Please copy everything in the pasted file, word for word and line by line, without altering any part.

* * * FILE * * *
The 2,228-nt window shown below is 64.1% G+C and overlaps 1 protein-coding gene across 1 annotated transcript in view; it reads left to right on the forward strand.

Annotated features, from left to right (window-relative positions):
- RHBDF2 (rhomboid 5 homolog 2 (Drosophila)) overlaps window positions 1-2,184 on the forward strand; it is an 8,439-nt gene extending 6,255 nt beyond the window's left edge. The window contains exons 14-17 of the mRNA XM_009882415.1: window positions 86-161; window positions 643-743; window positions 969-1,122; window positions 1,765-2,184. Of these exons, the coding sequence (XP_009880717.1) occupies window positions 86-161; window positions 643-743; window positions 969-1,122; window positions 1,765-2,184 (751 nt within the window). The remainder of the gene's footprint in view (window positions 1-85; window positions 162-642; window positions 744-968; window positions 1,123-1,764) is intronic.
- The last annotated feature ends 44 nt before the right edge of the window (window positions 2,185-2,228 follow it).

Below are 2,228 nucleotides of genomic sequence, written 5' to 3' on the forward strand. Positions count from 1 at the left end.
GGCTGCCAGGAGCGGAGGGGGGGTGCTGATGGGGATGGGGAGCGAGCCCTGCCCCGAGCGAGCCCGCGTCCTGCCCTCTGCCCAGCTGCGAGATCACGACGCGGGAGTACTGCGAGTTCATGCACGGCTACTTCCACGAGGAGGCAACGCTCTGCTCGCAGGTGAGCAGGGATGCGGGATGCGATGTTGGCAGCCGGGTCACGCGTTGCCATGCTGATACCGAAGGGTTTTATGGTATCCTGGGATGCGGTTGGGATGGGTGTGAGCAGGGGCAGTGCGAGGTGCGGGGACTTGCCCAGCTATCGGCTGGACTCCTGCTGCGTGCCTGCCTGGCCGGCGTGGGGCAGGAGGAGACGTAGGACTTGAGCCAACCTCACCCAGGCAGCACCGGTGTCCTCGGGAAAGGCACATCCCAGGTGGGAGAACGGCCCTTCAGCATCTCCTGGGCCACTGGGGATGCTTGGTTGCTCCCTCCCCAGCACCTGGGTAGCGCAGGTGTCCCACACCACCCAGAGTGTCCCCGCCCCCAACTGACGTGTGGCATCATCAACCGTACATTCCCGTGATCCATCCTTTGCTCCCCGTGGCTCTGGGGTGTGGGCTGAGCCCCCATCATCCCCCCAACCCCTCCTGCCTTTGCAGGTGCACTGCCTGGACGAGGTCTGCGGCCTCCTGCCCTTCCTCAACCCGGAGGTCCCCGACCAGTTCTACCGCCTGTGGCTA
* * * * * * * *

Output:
The 2,228-nt window shown below is 64.1% G+C and overlaps 1 protein-coding gene across 1 annotated transcript in view; it reads left to right on the forward strand.

Annotated features, from left to right (window-relative positions):
- RHBDF2 (rhomboid 5 homolog 2 (Drosophila)) overlaps window positions 1-2,184 on the forward strand; it is an 8,439-nt gene extending 6,255 nt beyond the window's left edge. The window contains exons 14-17 of the mRNA XM_009882415.1: window positions 86-161; window positions 643-743; window positions 969-1,122; window positions 1,765-2,184. Of these exons, the coding sequence (XP_009880717.1) occupies window positions 86-161; window positions 643-743; window positions 969-1,122; window positions 1,765-2,184 (751 nt within the window). The remainder of the gene's footprint in view (window positions 1-85; window positions 162-642; window positions 744-968; window positions 1,123-1,764) is intronic.
- The last annotated feature ends 44 nt before the right edge of the window (window positions 2,185-2,228 follow it).

Below are 2,228 nucleotides of genomic sequence, written 5' to 3' on the forward strand. Positions count from 1 at the left end.
GGCTGCCAGGAGCGGAGGGGGGGTGCTGATGGGGATGGGGAGCGAGCCCTGCCCCGAGCGAGCCCGCGTCCTGCCCTCTGCCCAGCTGCGAGATCACGACGCGGGAGTACTGCGAGTTCATGCACGGCTACTTCCACGAGGAGGCAACGCTCTGCTCGCAGGTGAGCAGGGATGCGGGATGCGATGTTGGCAGCCGGGTCACGCGTTGCCATGCTGATACCGAAGGGTTTTATGGTATCCTGGGATGCGGTTGGGATGGGTGTGAGCAGGGGCAGTGCGAGGTGCGGGGACTTGCCCAGCTATCGGCTGGACTCCTGCTGCGTGCCTGCCTGGCCGGCGTGGGGCAGGAGGAGACGTAGGACTTGAGCCAACCTCACCCAGGCAGCACCGGTGTCCTCGGGAAAGGCACATCCCAGGTGGGAGAACGGCCCTTCAGCATCTCCTGGGCCACTGGGGATGCTTGGTTGCTCCCTCCCCAGCACCTGGGTAGCGCAGGTGTCCCACACCACCCAGAGTGTCCCCGCCCCCAACTGACGTGTGGCATCATCAACCGTACATTCCCGTGATCCATCCTTTGCTCCCCGTGGCTCTGGGGTGTGGGCTGAGCCCCCATCATCCCCCCAACCCCTCCTGCCTTTGCAGGTGCACTGCCTGGACGAGGTCTGCGGCCTCCTGCCCTTCCTCAACCCGGAGGTCCCCGACCAGTTCTACCGCCTGTGGCTA